Review: Treacle Jr. by Jamie Thraves

I pondered the idea of doing a full review of this movie instead of a quick one like I usually do. Why? Because it made my heart beat stronger as I watched it last night and I’d like to give it a little push; it really deserves it. It’s a small budget movie that went almost straight to DVD; some festivals, some prizes but no international release. I’m not even sure the movie will be available on DVD in other countries someday. And that’s sad. Treacle Jr. is not meant to be a blockbuster but it’s these little gems that make cinema so interesting and surprising.


Treacle Jr. tells the story of Tom (Tom Fisher) who suddenly decides to leave his family, his job and his town to go to London. He gets rid of everything except his empty wallet, a picture of his wife and kid and some cash. The first few minutes depict his silent wanderings through town. After an unfortunate collision with a tree that leads him to the emergency room, he meets Aidan (Aidan Gillen). Aidan is… special. He’s always smiling, he speaks like a duck and he’s simple like a child and now he’s clinging to Tom. But Aidan is also extremely kind, helpful and funny and his optimism and happiness are highly contagious. I couldn’t help smiling stupidly and laughing about the simplest things. Like the way Aidan introduces Tom: « He’s Tom, he’s a vegetarian and he doesn’t believe in Heaven. » Actually Tom is sad, without money and living in the street but that’s how Aidan defines him. Oh and he has a knack for thinking of the most improbable jobs to earn money. Like trimming bushes with a small pair of scissors!


The movie has its moments of joy but also of sadness. Aidan is the kind of person that typically makes us uncomfortable because he’s unpredictable, he doesn’t restrain himself and he speaks his mind all the time. We’ll probably get rid of him by saying something nice, smiling from the corner of our mouthes or simply by ignoring him. But sometimes, someone reacts differently. Things get violent because the Aidans of the world are stupid and slow and different and easy targets, right? That happens a lot in the movie. Even the so-called girlfriend is abusing him verbally and physically. The whole situation made me feel really uncomfortable because it feels so true to reality. And poor Aidan keeps smiling. It broke my heart every time.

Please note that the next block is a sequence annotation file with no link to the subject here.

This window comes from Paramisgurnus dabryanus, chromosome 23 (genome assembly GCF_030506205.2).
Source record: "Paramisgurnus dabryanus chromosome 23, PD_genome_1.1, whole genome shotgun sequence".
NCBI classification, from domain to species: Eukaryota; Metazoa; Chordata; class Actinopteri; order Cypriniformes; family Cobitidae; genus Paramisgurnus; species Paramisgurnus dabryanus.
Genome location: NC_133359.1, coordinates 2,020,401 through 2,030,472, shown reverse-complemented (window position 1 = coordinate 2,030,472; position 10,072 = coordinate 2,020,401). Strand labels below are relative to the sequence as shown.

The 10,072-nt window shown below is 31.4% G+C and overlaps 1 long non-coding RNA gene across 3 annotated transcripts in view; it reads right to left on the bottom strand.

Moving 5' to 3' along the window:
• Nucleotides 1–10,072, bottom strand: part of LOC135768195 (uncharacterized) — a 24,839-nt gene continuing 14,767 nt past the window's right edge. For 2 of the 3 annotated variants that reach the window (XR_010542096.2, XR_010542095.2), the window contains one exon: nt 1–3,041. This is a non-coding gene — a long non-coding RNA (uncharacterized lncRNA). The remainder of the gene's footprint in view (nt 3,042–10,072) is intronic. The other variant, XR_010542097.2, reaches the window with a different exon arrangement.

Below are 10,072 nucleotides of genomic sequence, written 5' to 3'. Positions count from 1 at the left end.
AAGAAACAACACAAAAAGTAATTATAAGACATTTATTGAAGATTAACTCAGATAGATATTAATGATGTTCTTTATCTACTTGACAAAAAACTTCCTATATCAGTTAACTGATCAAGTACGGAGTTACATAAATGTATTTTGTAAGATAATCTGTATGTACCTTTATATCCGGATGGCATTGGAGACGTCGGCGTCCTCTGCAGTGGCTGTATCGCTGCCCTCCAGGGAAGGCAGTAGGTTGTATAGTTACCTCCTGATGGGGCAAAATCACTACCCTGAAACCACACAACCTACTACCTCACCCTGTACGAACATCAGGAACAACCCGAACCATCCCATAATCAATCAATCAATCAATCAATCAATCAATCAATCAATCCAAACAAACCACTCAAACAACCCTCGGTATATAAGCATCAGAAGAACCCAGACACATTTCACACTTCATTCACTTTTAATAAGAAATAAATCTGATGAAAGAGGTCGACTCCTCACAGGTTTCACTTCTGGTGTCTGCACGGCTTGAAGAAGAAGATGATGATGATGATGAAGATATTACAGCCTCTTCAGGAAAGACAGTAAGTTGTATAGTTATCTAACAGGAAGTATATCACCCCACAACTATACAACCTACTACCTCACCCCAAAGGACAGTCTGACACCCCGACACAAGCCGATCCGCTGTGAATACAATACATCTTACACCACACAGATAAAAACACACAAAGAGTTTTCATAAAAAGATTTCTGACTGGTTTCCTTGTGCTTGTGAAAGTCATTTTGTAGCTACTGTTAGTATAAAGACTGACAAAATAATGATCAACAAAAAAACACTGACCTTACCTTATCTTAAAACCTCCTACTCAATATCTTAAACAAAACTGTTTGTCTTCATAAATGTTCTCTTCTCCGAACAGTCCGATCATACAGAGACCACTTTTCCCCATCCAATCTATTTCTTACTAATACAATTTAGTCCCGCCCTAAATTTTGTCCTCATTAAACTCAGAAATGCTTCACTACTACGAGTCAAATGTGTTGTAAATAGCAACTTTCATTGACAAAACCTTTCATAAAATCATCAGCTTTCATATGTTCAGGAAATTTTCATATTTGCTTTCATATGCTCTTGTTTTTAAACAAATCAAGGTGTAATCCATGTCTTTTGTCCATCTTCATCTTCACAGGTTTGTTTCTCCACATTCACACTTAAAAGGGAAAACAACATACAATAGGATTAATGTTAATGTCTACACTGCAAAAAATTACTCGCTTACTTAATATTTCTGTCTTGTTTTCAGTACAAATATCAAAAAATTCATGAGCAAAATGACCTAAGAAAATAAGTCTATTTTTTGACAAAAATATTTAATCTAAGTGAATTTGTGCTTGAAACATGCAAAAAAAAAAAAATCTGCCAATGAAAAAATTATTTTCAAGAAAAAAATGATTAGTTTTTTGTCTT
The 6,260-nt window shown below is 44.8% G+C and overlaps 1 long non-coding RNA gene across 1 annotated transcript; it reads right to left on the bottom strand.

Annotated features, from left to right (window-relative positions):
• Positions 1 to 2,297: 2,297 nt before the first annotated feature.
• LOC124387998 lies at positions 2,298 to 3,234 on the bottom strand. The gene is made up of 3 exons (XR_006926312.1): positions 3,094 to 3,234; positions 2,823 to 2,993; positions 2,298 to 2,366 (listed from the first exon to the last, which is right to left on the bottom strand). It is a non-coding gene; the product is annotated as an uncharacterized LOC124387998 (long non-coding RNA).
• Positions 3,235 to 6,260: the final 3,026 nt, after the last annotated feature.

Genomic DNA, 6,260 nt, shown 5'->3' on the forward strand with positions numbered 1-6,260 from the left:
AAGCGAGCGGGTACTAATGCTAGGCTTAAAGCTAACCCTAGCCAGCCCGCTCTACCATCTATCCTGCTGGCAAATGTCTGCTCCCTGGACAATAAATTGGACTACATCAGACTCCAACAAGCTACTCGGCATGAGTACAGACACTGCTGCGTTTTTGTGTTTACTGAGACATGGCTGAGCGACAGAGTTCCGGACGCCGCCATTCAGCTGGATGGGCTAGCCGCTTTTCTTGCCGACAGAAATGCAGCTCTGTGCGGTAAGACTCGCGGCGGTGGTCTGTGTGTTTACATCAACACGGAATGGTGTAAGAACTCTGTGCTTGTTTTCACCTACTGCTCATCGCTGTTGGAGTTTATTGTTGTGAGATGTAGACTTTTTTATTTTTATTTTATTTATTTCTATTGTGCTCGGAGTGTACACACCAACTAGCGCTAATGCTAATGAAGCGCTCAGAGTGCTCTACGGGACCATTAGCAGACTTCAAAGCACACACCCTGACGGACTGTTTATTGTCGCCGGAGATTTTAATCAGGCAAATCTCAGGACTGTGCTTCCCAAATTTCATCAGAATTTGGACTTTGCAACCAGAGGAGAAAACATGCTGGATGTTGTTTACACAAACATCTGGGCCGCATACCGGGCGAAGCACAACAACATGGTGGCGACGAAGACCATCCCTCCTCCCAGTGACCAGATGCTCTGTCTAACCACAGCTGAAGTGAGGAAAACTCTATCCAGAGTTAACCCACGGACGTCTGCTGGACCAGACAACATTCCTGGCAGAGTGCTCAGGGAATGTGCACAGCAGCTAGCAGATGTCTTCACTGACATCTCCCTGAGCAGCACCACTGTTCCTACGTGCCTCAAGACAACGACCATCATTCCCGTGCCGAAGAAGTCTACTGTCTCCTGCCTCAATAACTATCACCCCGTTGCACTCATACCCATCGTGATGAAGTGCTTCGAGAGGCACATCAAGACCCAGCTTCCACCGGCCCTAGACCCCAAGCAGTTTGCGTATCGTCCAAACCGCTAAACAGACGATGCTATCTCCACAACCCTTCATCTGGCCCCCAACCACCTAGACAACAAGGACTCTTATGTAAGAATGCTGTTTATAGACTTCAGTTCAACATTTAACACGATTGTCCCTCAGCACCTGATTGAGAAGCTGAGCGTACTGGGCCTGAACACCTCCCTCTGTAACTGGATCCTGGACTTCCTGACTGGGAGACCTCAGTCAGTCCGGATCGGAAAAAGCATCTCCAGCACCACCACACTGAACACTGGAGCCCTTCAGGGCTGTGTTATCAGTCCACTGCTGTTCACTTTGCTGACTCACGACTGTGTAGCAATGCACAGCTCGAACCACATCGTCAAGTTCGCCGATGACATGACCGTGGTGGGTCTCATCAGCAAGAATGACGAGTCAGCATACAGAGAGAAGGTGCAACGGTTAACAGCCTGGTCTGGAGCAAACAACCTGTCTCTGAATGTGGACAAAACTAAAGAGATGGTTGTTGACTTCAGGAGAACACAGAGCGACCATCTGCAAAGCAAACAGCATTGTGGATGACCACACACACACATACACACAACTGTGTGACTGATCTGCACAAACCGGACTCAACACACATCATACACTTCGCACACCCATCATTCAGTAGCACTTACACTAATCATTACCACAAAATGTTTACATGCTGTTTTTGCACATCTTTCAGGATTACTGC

There’s something else that feels unpleasantly real in the movie. In the beginning, Tom has money so he’s not completely desperate. Then he loses the money and this character we know to be a good guy has to beg for money on the street. And we all know how it works. We don’t look at the guy begging for money, we avoid him; we never have money, not for him. Except here, we know Tom and it seriously gets you thinking of your own attitude toward the poor or eccentric guy on the street. What do we know of their history after all? Why don’t we react for once? That’s exactly what Tom is going to do in the end: take action, at last. He knows the girlfriend is using Aidan, he knows she’s not faithful, and he’s sad about it but has kept himself from saying anything. Until he can’t do it any longer because Aidan has grown on him (and on the audience). The movie is full of powerful and emotional moments and I must admit, even knowing how it would end, I was in tears.


As I’ve said, it’s a small budget movie (if you watch the extras on the DVD, you’ll see how small budget it was) but the story is strong and makes you forget about everything else. Tom Fisher’s beautiful sad blue eyes are saying so much more than his lines and Aidan Gillen… Wow! I’m becoming quite familiar with his work and, still, he continues to amaze me every time I see him in a new role. This one is no different, as crazy and funny as it is, and is maybe one of his best performances so far. He’s a chameleon actor and he proves it once again.


I feared a few times that the movie was going to take the easy way out and be disappointing but it didn’t happen. I was left in tears and satisfied. And it made me think which is always a good thing. The DVD is in English only without subtitles (I’m saying this for my French followers who might read this review), apparently it’s more or less only available in the UK or online. But if you have the opportunity to watch it, go for it!


By the way, Treacle Jr. refers to a kitten 🙂

The official website and the trailer:

Note :

Many thanks to Claire for her time and her good advices 🙂

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